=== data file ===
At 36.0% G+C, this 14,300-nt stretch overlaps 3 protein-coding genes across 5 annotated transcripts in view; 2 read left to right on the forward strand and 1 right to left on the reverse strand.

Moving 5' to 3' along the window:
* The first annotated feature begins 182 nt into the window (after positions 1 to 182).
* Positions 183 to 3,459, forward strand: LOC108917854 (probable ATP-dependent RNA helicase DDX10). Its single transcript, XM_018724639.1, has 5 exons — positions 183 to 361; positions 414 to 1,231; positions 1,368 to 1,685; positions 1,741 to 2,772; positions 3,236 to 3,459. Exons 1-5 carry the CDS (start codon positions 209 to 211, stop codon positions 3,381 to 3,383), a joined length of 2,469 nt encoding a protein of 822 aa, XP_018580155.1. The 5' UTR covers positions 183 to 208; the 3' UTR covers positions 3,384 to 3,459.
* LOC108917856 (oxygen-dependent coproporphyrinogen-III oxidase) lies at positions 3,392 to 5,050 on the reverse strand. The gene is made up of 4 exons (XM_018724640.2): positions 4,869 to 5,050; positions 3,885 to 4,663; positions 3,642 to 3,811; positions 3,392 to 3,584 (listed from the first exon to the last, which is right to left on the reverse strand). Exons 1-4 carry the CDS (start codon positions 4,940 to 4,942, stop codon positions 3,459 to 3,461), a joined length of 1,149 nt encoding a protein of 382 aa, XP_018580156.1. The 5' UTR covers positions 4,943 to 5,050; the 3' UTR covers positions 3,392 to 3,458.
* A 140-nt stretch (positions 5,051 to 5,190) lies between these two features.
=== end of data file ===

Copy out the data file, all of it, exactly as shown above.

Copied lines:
At 36.0% G+C, this 14,300-nt stretch overlaps 3 protein-coding genes across 5 annotated transcripts in view; 2 read left to right on the forward strand and 1 right to left on the reverse strand.

Moving 5' to 3' along the window:
* The first annotated feature begins 182 nt into the window (after positions 1 to 182).
* Positions 183 to 3,459, forward strand: LOC108917854 (probable ATP-dependent RNA helicase DDX10). Its single transcript, XM_018724639.1, has 5 exons — positions 183 to 361; positions 414 to 1,231; positions 1,368 to 1,685; positions 1,741 to 2,772; positions 3,236 to 3,459. Exons 1-5 carry the CDS (start codon positions 209 to 211, stop codon positions 3,381 to 3,383), a joined length of 2,469 nt encoding a protein of 822 aa, XP_018580155.1. The 5' UTR covers positions 183 to 208; the 3' UTR covers positions 3,384 to 3,459.
* LOC108917856 (oxygen-dependent coproporphyrinogen-III oxidase) lies at positions 3,392 to 5,050 on the reverse strand. The gene is made up of 4 exons (XM_018724640.2): positions 4,869 to 5,050; positions 3,885 to 4,663; positions 3,642 to 3,811; positions 3,392 to 3,584 (listed from the first exon to the last, which is right to left on the reverse strand). Exons 1-4 carry the CDS (start codon positions 4,940 to 4,942, stop codon positions 3,459 to 3,461), a joined length of 1,149 nt encoding a protein of 382 aa, XP_018580156.1. The 5' UTR covers positions 4,943 to 5,050; the 3' UTR covers positions 3,392 to 3,458.
* A 140-nt stretch (positions 5,051 to 5,190) lies between these two features.